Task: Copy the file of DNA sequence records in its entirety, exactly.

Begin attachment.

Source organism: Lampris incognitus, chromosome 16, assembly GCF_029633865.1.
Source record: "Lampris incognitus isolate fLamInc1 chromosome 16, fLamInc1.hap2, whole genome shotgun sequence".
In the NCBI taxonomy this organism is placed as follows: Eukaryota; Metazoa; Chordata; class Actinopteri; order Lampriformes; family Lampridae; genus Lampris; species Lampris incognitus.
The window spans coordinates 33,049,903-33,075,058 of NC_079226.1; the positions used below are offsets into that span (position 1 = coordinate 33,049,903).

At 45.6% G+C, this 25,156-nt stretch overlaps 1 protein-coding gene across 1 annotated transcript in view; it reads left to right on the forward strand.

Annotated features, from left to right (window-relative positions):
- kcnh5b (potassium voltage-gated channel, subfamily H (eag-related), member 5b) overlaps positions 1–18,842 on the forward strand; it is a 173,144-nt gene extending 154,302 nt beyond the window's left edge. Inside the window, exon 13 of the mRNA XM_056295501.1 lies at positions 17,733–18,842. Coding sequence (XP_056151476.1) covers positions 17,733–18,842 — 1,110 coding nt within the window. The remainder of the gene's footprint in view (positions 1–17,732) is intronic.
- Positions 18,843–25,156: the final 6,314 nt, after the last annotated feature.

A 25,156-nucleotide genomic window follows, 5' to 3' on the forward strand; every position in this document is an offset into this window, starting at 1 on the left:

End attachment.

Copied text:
Source organism: Lampris incognitus, chromosome 16, assembly GCF_029633865.1.
Source record: "Lampris incognitus isolate fLamInc1 chromosome 16, fLamInc1.hap2, whole genome shotgun sequence".
In the NCBI taxonomy this organism is placed as follows: Eukaryota; Metazoa; Chordata; class Actinopteri; order Lampriformes; family Lampridae; genus Lampris; species Lampris incognitus.
The window spans coordinates 33,049,903-33,075,058 of NC_079226.1; the positions used below are offsets into that span (position 1 = coordinate 33,049,903).

At 45.6% G+C, this 25,156-nt stretch overlaps 1 protein-coding gene across 1 annotated transcript in view; it reads left to right on the forward strand.

Annotated features, from left to right (window-relative positions):
- kcnh5b (potassium voltage-gated channel, subfamily H (eag-related), member 5b) overlaps positions 1–18,842 on the forward strand; it is a 173,144-nt gene extending 154,302 nt beyond the window's left edge. Inside the window, exon 13 of the mRNA XM_056295501.1 lies at positions 17,733–18,842. Coding sequence (XP_056151476.1) covers positions 17,733–18,842 — 1,110 coding nt within the window. The remainder of the gene's footprint in view (positions 1–17,732) is intronic.
- Positions 18,843–25,156: the final 6,314 nt, after the last annotated feature.

A 25,156-nucleotide genomic window follows, 5' to 3' on the forward strand; every position in this document is an offset into this window, starting at 1 on the left: